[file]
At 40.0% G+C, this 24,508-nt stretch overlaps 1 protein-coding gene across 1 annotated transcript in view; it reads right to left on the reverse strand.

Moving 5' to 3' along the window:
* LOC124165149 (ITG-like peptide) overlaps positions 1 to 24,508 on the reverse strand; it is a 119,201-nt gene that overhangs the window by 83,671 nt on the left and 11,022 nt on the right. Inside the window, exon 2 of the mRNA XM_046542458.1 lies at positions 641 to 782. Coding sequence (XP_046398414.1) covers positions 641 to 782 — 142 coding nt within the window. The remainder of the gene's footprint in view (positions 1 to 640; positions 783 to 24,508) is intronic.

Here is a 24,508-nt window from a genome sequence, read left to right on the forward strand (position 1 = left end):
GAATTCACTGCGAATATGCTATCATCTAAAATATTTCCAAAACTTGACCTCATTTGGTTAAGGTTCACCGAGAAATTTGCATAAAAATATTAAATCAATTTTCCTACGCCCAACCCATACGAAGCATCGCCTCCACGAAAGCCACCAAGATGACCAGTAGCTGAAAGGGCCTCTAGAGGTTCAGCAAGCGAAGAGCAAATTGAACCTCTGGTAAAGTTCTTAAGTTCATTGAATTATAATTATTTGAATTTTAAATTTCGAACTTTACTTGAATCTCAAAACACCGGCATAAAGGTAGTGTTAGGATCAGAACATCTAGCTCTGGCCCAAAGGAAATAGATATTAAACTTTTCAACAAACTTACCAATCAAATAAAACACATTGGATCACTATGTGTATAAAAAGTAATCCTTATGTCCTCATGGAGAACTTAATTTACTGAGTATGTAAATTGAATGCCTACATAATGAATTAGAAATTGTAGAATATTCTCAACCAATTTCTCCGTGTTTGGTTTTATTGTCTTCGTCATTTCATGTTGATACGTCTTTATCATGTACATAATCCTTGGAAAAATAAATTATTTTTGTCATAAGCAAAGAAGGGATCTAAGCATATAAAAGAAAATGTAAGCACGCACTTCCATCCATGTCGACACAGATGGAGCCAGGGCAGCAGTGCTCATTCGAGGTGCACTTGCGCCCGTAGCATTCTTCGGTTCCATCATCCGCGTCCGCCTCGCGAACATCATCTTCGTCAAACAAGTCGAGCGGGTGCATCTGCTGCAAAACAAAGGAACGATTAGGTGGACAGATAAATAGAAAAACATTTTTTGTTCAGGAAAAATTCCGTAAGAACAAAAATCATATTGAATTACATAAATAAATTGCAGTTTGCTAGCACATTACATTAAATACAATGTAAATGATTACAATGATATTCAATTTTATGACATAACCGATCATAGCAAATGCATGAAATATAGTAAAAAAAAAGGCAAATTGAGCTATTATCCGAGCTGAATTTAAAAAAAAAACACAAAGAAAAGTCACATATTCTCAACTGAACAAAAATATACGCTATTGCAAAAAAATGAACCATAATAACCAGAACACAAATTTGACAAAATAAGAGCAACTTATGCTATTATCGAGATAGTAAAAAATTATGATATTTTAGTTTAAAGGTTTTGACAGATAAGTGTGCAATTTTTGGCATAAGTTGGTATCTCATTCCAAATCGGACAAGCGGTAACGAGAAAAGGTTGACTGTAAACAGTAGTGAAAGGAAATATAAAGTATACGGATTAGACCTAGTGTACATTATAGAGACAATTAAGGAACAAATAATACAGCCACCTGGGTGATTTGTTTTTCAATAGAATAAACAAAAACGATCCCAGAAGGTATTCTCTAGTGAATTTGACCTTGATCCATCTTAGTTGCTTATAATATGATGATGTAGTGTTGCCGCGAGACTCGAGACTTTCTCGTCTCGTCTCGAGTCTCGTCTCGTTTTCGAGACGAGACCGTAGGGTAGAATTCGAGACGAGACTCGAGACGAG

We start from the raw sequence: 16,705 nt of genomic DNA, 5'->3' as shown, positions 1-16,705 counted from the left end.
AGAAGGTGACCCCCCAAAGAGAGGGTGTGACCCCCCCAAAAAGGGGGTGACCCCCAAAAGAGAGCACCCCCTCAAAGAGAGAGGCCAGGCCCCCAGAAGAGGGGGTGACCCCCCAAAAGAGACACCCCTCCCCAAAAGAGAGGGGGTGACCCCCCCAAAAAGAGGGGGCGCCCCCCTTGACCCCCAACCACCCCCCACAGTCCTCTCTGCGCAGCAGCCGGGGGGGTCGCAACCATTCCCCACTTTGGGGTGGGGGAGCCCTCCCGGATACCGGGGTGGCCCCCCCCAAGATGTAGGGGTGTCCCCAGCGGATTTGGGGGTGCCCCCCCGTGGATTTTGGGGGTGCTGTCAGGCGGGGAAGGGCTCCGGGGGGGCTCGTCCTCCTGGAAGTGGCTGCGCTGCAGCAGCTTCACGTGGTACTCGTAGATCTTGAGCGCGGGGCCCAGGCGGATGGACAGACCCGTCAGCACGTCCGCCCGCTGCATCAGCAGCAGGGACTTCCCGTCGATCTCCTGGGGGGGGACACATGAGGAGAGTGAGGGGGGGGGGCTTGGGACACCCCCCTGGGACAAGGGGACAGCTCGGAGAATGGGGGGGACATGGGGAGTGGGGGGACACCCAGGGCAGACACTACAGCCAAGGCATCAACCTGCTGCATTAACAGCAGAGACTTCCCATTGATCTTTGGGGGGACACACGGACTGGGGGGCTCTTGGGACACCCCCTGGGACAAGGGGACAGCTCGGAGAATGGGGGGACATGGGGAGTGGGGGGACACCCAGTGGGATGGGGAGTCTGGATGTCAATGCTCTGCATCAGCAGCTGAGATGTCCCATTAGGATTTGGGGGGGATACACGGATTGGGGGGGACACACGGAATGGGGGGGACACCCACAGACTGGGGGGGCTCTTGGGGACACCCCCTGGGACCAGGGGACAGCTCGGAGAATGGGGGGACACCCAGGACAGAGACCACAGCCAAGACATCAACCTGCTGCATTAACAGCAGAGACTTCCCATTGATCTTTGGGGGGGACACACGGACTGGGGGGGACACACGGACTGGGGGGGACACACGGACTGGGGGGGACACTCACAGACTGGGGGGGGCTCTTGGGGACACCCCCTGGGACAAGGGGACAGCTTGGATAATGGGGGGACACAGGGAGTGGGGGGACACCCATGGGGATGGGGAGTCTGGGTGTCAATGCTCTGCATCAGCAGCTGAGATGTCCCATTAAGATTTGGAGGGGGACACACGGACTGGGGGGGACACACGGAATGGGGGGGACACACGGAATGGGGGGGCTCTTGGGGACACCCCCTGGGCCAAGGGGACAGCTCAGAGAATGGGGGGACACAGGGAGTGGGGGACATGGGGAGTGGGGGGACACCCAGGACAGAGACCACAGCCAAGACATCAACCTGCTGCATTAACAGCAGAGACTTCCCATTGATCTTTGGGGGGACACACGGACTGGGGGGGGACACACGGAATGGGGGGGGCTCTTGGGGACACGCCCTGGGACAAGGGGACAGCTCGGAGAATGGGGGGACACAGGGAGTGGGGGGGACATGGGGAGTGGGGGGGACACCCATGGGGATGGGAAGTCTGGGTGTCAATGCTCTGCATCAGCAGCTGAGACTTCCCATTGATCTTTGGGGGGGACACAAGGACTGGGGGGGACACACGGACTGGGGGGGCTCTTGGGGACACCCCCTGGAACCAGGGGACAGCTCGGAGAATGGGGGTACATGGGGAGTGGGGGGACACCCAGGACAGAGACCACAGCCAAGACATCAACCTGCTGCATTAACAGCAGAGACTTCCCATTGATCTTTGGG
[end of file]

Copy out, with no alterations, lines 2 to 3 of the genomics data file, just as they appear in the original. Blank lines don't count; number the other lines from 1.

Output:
Moving 5' to 3' along the window:
* LOC124165149 (ITG-like peptide) overlaps positions 1 to 24,508 on the reverse strand; it is a 119,201-nt gene that overhangs the window by 83,671 nt on the left and 11,022 nt on the right. Inside the window, exon 2 of the mRNA XM_046542458.1 lies at positions 641 to 782. Coding sequence (XP_046398414.1) covers positions 641 to 782 — 142 coding nt within the window. The remainder of the gene's footprint in view (positions 1 to 640; positions 783 to 24,508) is intronic.